Chris Wallace looked across the studio, where one of the oversized screens said "TRUMP ELECTED PRESIDENT."

Wallace: "I remember kind of shaking my head -- trying to wake myself up -- saying, 'Is this really happening?'"

The Fox projection was shown on the screens inside Trump's party. The ballroom was filled with cheers.

Sopan Deb: "It was a room full of gob smacked people. Not just reporters. Campaign staffers. Trump supporters. A lot of people."

2:48 a.m.:

Vice President-elect Mike Pence introduces Trump, and the president-elect walks on stage.

On CNN, Wolf Blitzer made it official. "We can now project the winner of the presidential race. CNN projects Donald Trump wins the presidency."

John Dickerson: "When I interviewed him in January of 2016, he said, 'I'll be a much different kind of president than I am a candidate.' So I thought, 'OK, this is the first act of the Trump presidency. This is the first moment."

David Hume Kennerly was right in front of the stage, photographing Trump's speech.

Hume Kennerly: "It was still hard to believe, watching it happen. I had fully expected to be covering the loser."

Annie Linskey was walking back to her hotel in Times Square.

Linskey: "These TVs were on in the windows of buildings. Trump was speaking. A dozen people must have been standing there watching around me. And there was just silence. People were just stunned."

Hume Kennerly: "I thought it was a remarkably subdued speech. It was almost like a Trump hotel opening."

3:05 a.m.:

NBC and ABC formally call the race while Trump is speaking.

As Trump concluded, George Stephanopoulos said "he has triumphed, proving all the doubters wrong."

On MSNBC, Nicolle Wallace said: "Trump took down the Democratic party and the Republican party tonight."

3:16 a.m.:

The New York Post unveils a new front page. The headline: "They said it couldn't happen."

3:24 a.m.:

Some of the commentators on television looked and sounded stunned.

On CBS, Scott Pelley went to Bob Schieffer, and Schieffer said, "You know, I remember when Richard Nixon resigned, and CBS News correspondent Roger Mudd was part of the panel after that happened. They said, 'Roger, what's your reaction?' And he said, 'You know, I think I want to go home and sleep for a couple hours, and I'll come back and tell you tomorrow.'"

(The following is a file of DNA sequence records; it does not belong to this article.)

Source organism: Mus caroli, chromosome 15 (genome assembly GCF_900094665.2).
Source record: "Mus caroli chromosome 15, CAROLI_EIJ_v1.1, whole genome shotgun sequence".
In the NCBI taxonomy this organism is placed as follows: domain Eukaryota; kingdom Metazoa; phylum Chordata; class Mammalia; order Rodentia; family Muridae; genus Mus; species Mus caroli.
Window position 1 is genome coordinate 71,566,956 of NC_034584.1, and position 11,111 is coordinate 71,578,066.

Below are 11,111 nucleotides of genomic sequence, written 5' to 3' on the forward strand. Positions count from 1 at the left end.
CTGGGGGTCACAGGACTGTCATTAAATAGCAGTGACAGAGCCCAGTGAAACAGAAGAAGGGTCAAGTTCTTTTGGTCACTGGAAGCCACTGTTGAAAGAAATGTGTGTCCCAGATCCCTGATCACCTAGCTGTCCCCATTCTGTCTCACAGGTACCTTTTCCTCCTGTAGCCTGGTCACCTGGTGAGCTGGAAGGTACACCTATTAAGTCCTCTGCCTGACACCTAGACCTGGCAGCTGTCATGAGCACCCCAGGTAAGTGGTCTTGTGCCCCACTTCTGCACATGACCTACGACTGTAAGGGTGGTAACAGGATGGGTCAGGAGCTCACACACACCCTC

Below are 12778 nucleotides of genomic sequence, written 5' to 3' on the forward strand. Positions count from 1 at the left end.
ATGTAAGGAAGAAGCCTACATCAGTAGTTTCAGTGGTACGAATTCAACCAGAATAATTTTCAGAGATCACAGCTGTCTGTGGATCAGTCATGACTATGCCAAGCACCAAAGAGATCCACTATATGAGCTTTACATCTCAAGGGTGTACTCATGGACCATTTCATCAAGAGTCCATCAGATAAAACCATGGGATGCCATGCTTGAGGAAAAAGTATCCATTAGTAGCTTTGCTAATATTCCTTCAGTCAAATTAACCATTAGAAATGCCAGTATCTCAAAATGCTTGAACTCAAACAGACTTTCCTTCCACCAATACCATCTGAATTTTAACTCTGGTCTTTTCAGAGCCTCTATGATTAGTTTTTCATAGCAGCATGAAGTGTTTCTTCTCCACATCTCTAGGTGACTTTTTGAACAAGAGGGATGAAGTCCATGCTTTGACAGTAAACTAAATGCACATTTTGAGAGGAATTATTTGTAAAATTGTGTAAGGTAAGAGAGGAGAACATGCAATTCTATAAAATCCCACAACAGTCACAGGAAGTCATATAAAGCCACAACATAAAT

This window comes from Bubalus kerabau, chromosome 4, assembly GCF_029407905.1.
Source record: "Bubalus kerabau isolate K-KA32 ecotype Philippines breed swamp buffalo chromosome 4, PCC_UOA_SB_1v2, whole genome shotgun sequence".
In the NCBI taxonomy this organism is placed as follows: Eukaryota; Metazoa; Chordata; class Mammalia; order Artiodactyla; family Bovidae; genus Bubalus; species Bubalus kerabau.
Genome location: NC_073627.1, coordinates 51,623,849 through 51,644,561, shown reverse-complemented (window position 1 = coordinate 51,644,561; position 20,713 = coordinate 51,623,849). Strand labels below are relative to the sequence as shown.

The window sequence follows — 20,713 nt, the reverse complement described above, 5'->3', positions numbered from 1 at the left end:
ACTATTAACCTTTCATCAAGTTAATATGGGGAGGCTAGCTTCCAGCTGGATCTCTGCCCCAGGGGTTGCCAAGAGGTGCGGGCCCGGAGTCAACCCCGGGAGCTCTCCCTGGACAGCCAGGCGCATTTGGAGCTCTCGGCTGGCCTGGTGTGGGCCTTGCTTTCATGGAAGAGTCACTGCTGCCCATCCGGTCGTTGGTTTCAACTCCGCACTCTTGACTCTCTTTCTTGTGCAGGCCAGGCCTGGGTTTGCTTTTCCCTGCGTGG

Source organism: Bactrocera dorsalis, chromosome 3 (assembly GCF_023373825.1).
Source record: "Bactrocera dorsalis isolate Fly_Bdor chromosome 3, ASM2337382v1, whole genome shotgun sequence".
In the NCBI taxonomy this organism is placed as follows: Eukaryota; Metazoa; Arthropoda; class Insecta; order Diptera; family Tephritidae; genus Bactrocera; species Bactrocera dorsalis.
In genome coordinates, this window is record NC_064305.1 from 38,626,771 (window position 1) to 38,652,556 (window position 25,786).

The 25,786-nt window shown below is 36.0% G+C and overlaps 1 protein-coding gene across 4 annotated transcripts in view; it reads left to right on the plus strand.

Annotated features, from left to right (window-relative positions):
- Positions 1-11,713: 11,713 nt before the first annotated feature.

Gayle King, seated next to Schieffer, laughed knowingly.

"This is historic," Schieffer said. "But I don't think we can say right now where this goes from here."

3:30 a.m.:

Maria Elena Salinas: "It wasn't until after the broadcast ended that we all said, "What just happened?'"

Judy Woodruff: "History played out in real time."

4:00 a.m.:

David Chalian joined the CNN team at the main anchor desk for the end of the ten-hour special report. After Blitzer signed off -- "This has been a truly historic night. Trump elected President of the United States" -- there was "a complete and utter exhale" in the studio.

Chalian: "I recall people saying to each other, 'This is going to be one of the greatest stories of our lifetime.'"

Reporters and anchors took naps.

Kathleen Carroll: At the AP and other newsrooms, new shifts of workers took over early Wednesday morning. "There were still races to call."

5:30 a.m.:

Carolyn Ryan: "I went home at 5:30. I came back at 8:30, and we had six stories planned for the new Trump reality."

The new Trump reality.


Michael Scherer: "It was one of those things you don't see coming, and then once it happens, it makes total sense. How else could you end an election like that?"

Maria Elena Salinas: "We had backlash from viewers right away, saying we fooled them, we lied to them, telling them Clinton was going to win."

Kathleen Carroll: "There was so much presumption that the media failure was a failure to predict it. That's not what the job is. The job is not to predict it. The voters get to choose. Let's let them vote and see what happens."

Judy Woodruff: "Don't make assumptions. Don't make assumptions. We know that already, and we live by that creed, but you just have to be prepared all the time for events to take you in another direction. And be humble about it."

Scherer: "The wonderful thing about democracy is that we don't decide. The voters decide."

Sourcing note: Most of the interviews for this story were conducted by phone. Van Jones was interviewed on CNN's "Reliable Sources." Dana Bash and Amanda Carpenter were interviewed on stage as part of a panel discussion. Times are approximate except where noted.